Charter schools are mission driven schools that work to create a culture, many of which incorporate a character education component. They need the freedom from bureaucracies and other constraints that might be a barrier to hiring the staff that will be in partnership to drive the decisions to structure the school day and curriculum in innovative ways to enhance student achievement.
Charter schools are supposed to operate independent of school districts. The school district boards are only supposed to serve as the Authorizers. Authorizers are tasked to do the following according to the guiding principles developed by the National Association of Charter School Authorizers:
1. Oversee charter schools that, over time, meet the performance standards and targets on a range of measures and metrics set forth in their charter contracts
2. Honors and preserve core autonomies crucial to school success, including:
- Governing board independence from the Authorizer
- School vision and culture
- Instructional programming, design, and use of time
3. Protect student and public interests
Across the country, charter schools are most likely found in communities underserved by the traditional public schools. They bring to those communities innovative ways of tackling the achievement gaps and challenges. In order for charter schools to be successful it requires a great deal of autonomy. This autonomy includes but is not limited to the flexibility to extend the school day, make staffing decisions, test a new curriculum, increase instructional time for a given discipline or create a mission driven culture in the school. In exchange for this autonomy, charter schools are expected, as outlined in their performance contracts, to produce high academic outcomes.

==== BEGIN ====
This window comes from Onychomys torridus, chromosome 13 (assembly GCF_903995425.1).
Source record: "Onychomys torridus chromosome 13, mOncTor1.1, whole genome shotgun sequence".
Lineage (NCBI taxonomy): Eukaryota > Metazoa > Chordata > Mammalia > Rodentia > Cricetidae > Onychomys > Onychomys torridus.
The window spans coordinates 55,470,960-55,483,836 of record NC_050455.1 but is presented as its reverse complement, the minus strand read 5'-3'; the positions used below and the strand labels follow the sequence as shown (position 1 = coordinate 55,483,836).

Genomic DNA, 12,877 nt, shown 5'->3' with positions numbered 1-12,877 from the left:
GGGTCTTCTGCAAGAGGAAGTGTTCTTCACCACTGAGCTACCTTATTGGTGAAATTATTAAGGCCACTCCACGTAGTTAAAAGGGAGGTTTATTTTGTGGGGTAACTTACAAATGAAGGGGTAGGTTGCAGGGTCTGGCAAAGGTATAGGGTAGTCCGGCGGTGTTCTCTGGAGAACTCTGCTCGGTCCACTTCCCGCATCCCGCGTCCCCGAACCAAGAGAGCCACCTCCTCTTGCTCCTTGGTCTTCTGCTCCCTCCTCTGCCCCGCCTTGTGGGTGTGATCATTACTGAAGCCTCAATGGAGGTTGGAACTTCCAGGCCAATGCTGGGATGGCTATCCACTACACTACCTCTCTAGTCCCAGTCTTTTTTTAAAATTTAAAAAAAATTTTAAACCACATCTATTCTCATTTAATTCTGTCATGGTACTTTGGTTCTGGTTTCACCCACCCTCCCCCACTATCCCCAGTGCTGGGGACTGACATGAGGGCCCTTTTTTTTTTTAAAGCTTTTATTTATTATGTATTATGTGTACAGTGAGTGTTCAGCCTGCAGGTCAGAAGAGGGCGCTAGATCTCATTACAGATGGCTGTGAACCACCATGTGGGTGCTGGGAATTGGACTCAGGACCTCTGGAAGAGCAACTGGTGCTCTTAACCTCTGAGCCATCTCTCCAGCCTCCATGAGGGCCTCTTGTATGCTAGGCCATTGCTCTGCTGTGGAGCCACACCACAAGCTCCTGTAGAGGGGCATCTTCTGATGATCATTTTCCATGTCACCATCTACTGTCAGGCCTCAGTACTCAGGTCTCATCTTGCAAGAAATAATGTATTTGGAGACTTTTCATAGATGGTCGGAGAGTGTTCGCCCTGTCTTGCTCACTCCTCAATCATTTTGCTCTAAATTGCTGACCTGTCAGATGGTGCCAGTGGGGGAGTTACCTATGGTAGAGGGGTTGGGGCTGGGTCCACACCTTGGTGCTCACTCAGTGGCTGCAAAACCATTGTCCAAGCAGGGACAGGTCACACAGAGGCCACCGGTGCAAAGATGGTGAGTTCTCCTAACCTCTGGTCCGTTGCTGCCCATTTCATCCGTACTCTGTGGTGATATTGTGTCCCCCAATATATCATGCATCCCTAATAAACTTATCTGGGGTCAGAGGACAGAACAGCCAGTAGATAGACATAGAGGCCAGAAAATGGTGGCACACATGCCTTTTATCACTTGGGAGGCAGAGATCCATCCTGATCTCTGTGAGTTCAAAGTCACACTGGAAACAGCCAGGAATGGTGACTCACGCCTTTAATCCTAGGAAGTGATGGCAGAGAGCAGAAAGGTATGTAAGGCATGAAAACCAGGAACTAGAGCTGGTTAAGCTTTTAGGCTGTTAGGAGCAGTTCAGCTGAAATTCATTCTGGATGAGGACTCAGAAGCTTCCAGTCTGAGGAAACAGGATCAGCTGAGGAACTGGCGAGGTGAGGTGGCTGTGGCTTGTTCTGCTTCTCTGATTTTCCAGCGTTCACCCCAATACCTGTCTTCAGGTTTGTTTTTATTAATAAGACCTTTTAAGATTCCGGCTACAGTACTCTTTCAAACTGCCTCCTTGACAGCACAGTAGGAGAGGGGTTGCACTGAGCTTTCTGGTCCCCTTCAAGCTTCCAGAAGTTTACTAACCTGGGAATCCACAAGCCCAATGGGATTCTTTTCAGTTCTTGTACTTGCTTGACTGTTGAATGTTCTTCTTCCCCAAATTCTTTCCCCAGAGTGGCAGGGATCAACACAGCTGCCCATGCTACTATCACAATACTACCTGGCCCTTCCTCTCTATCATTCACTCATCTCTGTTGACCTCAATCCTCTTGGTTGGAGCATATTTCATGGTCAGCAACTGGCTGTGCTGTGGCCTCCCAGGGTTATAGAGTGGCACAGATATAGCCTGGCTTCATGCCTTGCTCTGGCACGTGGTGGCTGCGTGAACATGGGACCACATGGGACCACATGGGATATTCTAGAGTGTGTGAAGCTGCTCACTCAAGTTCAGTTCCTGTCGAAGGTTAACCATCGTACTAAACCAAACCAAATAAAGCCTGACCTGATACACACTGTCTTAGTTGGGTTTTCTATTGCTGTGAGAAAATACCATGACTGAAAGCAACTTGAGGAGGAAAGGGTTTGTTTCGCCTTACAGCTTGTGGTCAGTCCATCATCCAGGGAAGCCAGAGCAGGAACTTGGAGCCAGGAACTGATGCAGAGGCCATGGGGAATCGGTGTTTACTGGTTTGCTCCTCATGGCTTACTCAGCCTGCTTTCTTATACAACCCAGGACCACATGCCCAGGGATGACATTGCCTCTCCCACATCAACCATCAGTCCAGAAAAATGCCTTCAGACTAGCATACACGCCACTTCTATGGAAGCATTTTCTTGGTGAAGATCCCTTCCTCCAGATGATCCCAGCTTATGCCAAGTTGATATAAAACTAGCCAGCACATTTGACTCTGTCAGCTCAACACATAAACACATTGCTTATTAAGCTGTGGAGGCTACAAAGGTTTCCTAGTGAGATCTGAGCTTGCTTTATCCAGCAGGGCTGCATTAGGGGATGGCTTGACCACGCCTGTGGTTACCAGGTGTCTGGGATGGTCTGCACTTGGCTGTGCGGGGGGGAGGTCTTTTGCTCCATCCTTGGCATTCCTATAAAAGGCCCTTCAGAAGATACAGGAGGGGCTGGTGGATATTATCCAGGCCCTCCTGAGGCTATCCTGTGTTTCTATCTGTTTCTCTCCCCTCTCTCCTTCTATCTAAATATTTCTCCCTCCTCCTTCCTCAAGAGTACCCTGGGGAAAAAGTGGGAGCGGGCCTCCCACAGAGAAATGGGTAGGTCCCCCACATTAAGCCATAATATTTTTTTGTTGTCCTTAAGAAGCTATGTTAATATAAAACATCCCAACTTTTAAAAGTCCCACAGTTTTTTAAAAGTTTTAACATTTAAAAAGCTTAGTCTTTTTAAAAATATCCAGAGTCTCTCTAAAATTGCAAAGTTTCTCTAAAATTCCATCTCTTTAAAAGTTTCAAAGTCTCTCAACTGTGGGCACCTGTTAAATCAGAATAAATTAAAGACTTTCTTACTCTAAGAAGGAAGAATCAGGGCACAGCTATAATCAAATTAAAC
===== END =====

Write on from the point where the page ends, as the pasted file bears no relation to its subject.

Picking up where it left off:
The Madison School Board’s recent move to finalize revisions to its charter school policy of only allowing Instrumentality Charter School contracts in their district drastically limits the charter school sectors ability to innovate and improve the public education system in the Madison Metropolitan School District (MMSD) as the charter school law currently is written. This is at a time when the MMSD should be looking to new and innovative ways to improve the achievement gap and challenges within their district. Also the policy would require the charter school proposals have an “underlying, research-based theory and history of successful practice.”
This policy directive contradicts the charter school model. According to former State Senator Ember Reichgott Junge, who authored Minnesota’s 1991 first-in-nation charter school law, in her book Zero Chance of Passage, wrote, “for me, the breakthrough innovation in chartering was always about the law itself--the restricting of the dynamics of the public education system. It was less about the schools themselves. I expected some chartered schools would do very well while others would not succeed. The purpose of the chartering legislation was to give freedom to parents and teachers to create new schools outside the existing system. These schools would offer new opportunities for students. Chartering would become the “Research and Development” sector of public education. These schools would be held accountable through performance-based outcomes in a contract overseen by a fundamental issue that brought chartering to where it is today-the opportunity for innovation. Chartering Advocates cannot forget why we are here: to improve delivery of public education by allowing “The freedom to be better.”
The charter school legislation proposed in the Governor’s Budget Bill overhauls our 20 year old ineffective charter school law. It will allow for the autonomy necessary for charter school operators to innovate and operate as their counterparts across the country and most importantly, to bring forth new and quality public education options for families in Wisconsin.
Let’s not become protectors of our failing status quo!
WCSA Executive Director